Surgeons at Stevenage’s Lister Hospital perform 1,000th prostate cancer operation using a robot
PUBLISHED: 11:22 28 September 2017 | UPDATED: 11:22 28 September 2017
Surgeons at Stevenage’s Lister Hospital have performed their 1,000th prostate cancer operation using a robot called Da Vinci.
The team at Lister’s Hertfordshire and Bedfordshire Urological Cancer Centre, which opened in December 2008, has carried out its 1,000th prostatectomy procedure using robotic surgery, making the centre one of the largest services in the country.
The surgery carried out by the team also includes full and partial removal of a kidney, and bladder removal and reconstruction.
Consultant urological surgeon and clinical director for urology, Jim Adshead, said: “The urology team has always sought to provide services locally that in many parts of the country could only be found in major teaching hospitals.
“Thanks to the generosity of benefactors Stef and Stelio Stefanou, we were the first district general hospital to offer robotic urological surgery.
“Until very recently, we were the only centre in the country to be approved by the Royal College of Surgeons to train the next generation of urology consultants in robotic surgery. To date we have helped to place six training fellows in substantive roles in hospitals around the world.”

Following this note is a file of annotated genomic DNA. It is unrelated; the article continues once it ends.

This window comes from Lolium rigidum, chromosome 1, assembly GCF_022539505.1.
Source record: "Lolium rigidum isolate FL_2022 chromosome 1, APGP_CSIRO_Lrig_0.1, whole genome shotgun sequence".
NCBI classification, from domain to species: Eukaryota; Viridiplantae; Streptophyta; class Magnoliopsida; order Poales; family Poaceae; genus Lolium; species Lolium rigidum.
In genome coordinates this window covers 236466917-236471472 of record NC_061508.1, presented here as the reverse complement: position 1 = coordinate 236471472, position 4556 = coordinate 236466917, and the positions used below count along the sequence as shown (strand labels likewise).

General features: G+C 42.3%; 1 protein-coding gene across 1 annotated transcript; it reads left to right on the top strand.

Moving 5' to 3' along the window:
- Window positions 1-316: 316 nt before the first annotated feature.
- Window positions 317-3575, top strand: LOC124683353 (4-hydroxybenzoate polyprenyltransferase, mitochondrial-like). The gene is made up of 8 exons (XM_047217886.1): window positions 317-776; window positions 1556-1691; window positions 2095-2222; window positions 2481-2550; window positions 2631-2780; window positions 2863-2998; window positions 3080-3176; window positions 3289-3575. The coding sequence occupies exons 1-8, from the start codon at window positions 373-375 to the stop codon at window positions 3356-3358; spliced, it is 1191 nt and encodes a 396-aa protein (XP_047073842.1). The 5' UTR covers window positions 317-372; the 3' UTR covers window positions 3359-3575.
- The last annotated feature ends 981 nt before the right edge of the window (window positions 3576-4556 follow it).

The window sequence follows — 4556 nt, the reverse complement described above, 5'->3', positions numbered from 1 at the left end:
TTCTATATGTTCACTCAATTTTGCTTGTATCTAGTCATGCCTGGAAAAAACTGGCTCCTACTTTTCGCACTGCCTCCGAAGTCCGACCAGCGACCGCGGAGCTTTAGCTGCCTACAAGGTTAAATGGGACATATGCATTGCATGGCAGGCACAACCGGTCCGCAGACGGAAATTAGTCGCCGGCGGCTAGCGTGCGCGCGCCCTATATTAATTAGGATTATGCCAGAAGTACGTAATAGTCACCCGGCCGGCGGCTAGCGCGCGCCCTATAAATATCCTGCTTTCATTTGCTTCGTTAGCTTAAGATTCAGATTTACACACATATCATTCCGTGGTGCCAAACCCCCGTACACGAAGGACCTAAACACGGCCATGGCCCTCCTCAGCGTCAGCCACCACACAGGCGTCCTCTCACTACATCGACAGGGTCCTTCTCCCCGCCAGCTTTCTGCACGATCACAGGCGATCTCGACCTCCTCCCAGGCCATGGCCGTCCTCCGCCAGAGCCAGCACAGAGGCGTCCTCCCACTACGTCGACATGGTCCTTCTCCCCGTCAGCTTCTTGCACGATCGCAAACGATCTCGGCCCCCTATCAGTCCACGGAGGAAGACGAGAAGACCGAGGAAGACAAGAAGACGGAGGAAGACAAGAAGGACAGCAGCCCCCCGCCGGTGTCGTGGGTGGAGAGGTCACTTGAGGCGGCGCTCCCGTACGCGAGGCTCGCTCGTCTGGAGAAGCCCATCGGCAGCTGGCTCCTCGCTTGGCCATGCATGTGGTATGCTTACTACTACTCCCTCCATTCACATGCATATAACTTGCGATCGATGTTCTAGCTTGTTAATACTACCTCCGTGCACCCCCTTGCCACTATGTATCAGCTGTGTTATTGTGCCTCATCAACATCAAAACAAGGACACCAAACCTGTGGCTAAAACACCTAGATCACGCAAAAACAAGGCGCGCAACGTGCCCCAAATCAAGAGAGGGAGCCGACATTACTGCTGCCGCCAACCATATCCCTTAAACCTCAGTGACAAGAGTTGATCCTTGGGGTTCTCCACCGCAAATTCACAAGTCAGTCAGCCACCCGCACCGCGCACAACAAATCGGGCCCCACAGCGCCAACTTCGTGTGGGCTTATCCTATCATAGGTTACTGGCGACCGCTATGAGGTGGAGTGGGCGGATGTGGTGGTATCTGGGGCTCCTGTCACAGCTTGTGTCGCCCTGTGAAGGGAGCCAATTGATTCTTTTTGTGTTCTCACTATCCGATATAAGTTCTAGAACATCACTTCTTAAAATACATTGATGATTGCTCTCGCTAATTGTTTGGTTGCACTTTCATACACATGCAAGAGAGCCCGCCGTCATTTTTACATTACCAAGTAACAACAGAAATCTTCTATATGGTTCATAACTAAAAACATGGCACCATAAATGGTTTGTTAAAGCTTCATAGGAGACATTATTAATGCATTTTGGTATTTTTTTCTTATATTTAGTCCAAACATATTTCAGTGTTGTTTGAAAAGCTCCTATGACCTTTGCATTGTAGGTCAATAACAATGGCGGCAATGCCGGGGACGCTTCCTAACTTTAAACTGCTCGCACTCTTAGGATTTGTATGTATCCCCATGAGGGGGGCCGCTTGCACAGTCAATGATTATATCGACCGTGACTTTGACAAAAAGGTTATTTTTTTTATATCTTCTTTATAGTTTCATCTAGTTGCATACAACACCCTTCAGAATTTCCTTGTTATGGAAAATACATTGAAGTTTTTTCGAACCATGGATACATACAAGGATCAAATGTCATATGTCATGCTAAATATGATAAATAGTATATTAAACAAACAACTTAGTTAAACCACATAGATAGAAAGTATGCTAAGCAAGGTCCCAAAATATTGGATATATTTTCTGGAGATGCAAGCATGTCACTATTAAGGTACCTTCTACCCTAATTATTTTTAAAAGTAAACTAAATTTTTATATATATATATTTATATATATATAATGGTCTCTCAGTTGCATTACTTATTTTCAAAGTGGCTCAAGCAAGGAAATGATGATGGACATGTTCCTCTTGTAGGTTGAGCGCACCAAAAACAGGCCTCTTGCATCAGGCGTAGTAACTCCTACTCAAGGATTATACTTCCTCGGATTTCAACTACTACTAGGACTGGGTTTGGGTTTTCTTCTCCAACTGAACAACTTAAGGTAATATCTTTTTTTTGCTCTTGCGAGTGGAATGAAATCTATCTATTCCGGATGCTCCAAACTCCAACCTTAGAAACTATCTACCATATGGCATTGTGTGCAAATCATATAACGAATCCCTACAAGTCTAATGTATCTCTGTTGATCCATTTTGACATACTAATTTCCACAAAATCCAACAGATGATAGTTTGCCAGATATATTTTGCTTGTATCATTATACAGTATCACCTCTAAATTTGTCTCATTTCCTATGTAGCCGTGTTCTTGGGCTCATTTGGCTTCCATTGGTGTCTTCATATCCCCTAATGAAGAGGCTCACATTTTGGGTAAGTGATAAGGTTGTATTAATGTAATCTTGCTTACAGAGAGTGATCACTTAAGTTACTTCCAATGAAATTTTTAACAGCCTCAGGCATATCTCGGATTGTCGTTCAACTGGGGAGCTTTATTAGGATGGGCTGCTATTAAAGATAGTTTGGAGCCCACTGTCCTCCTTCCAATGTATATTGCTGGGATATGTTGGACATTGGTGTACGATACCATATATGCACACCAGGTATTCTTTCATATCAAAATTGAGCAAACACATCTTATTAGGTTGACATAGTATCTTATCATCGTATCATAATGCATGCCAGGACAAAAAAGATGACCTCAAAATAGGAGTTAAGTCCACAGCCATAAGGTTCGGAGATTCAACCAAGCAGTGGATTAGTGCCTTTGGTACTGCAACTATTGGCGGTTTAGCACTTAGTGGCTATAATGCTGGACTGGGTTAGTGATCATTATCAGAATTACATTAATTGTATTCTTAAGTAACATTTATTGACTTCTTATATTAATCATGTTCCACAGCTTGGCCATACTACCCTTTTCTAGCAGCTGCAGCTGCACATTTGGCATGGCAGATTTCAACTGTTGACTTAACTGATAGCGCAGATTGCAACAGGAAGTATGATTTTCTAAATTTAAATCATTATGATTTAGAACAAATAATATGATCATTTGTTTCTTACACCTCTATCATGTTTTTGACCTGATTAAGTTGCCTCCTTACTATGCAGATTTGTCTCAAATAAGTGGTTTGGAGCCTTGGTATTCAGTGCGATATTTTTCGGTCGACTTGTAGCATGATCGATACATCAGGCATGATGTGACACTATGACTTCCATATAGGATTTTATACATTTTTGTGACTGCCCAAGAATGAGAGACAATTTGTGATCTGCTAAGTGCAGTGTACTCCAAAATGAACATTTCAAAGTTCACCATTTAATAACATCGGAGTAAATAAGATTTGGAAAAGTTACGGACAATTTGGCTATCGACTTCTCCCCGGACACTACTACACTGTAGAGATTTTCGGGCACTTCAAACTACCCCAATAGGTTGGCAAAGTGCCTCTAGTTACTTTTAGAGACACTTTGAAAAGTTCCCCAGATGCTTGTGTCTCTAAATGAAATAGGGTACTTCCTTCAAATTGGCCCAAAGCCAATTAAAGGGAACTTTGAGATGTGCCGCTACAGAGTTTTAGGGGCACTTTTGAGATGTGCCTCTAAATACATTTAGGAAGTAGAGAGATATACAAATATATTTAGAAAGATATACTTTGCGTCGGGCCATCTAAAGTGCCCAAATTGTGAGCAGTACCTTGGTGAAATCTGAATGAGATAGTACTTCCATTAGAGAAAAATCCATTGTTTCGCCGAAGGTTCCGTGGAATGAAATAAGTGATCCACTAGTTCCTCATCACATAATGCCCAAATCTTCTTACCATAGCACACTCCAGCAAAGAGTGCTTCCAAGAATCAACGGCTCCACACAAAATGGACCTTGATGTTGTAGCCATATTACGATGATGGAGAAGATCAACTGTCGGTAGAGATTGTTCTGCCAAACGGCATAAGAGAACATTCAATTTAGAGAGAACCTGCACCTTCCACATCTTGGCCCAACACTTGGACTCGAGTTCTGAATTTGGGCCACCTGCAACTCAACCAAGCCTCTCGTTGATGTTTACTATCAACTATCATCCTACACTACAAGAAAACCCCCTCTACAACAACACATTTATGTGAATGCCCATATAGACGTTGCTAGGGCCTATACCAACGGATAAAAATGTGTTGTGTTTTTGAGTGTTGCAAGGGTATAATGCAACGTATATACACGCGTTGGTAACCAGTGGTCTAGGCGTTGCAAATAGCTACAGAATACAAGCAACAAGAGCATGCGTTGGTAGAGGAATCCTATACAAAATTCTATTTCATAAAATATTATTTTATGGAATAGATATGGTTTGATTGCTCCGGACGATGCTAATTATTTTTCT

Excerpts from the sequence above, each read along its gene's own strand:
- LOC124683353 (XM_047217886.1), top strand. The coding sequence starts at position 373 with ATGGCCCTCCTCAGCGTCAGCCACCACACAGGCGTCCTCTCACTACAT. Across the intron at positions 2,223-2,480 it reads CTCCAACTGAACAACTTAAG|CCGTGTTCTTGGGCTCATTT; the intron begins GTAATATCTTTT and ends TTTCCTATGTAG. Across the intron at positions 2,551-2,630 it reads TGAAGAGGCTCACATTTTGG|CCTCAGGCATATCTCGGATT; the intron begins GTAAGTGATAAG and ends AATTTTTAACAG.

Traditional approaches to such prostate surgery can leave positive margins in about 25 per cent of cases, which can result in some cancer cells being left behind.
Mr Adshead said: “Currently the Lister team is the only centre in the country to offer robotic prostate surgery with NeuroSAFE – a technique to spare nerves around the prostate gland without compromising the cancer margin. The procedure improves recovery of bladder and sexual function to world class levels.
“Given the national rate is around one quarter of patients having their prostate have a positive margin, we are proud of our positive margin rate of only seven to eight per cent of our cases. So, not only do our patients have a far better chance of getting their bladder and sexual functions back after surgery, far fewer will need further treatments such as chemotherapy and radiotherapy – which is better for them and less cost to the NHS.”
The prostate cancer margins are checked live by Dr Samita Agarwal and Dr Ashish Narula – the Trust’s uro-pathologists – while the patients are still anaesthetised.